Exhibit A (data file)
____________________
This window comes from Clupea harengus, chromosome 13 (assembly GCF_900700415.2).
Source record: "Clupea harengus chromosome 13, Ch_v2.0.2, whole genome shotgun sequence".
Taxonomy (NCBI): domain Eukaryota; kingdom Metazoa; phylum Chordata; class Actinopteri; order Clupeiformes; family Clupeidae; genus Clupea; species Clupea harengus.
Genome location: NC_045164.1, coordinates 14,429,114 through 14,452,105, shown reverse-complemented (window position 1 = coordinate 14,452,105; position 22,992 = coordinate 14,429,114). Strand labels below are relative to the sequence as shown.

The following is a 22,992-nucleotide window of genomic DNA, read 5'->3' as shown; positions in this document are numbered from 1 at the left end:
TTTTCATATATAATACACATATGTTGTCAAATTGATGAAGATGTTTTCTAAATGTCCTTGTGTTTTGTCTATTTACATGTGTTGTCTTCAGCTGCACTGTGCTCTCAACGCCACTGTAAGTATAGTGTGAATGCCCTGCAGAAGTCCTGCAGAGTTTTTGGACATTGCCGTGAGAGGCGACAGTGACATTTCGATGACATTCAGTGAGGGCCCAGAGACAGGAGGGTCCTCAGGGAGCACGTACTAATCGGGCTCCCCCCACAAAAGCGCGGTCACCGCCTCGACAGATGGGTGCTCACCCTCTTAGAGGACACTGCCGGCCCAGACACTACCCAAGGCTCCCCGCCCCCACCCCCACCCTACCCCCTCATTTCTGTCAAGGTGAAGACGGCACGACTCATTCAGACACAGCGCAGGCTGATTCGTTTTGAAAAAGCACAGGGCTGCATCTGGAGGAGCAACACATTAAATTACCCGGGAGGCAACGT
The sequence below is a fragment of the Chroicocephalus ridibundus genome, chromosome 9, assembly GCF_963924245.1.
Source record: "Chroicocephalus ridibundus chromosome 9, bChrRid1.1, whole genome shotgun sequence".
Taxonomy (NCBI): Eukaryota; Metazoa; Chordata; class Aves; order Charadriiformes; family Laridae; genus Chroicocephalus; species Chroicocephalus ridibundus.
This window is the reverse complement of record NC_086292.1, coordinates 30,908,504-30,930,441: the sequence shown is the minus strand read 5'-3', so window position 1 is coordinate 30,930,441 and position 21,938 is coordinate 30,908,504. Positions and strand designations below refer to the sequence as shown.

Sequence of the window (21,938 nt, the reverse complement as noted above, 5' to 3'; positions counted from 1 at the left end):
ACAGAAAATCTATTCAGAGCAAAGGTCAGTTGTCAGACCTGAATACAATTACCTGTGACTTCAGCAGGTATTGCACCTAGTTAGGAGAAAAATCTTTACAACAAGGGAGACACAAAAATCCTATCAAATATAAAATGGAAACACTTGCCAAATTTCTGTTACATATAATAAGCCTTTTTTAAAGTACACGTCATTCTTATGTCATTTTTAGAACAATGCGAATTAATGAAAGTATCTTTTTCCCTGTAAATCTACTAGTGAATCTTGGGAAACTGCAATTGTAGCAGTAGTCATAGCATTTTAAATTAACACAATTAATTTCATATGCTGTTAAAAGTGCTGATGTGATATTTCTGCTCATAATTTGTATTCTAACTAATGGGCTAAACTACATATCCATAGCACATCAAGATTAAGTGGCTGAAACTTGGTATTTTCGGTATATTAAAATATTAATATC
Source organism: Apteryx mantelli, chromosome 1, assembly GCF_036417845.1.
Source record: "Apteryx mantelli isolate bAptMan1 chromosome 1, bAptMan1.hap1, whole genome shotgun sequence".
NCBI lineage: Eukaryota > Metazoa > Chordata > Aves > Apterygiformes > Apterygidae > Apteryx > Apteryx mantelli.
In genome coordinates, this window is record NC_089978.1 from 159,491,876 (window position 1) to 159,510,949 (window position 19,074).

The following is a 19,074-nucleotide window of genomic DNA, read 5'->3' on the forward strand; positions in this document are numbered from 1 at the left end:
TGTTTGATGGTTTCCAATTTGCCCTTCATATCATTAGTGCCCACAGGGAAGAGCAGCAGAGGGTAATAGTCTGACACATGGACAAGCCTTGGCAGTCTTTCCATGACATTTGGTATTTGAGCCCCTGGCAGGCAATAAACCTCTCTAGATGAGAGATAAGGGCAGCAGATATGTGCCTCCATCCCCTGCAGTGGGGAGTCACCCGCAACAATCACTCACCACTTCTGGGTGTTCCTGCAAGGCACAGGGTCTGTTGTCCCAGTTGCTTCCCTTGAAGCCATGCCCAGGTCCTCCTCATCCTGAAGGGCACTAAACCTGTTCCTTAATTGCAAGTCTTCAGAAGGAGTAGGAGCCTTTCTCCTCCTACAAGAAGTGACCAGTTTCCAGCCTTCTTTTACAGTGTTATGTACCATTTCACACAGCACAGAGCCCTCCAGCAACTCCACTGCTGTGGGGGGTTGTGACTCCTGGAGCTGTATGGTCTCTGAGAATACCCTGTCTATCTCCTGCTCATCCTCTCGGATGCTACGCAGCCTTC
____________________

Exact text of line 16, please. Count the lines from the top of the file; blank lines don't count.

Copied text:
In genome coordinates, this window is record NC_089978.1 from 159,491,876 (window position 1) to 159,510,949 (window position 19,074).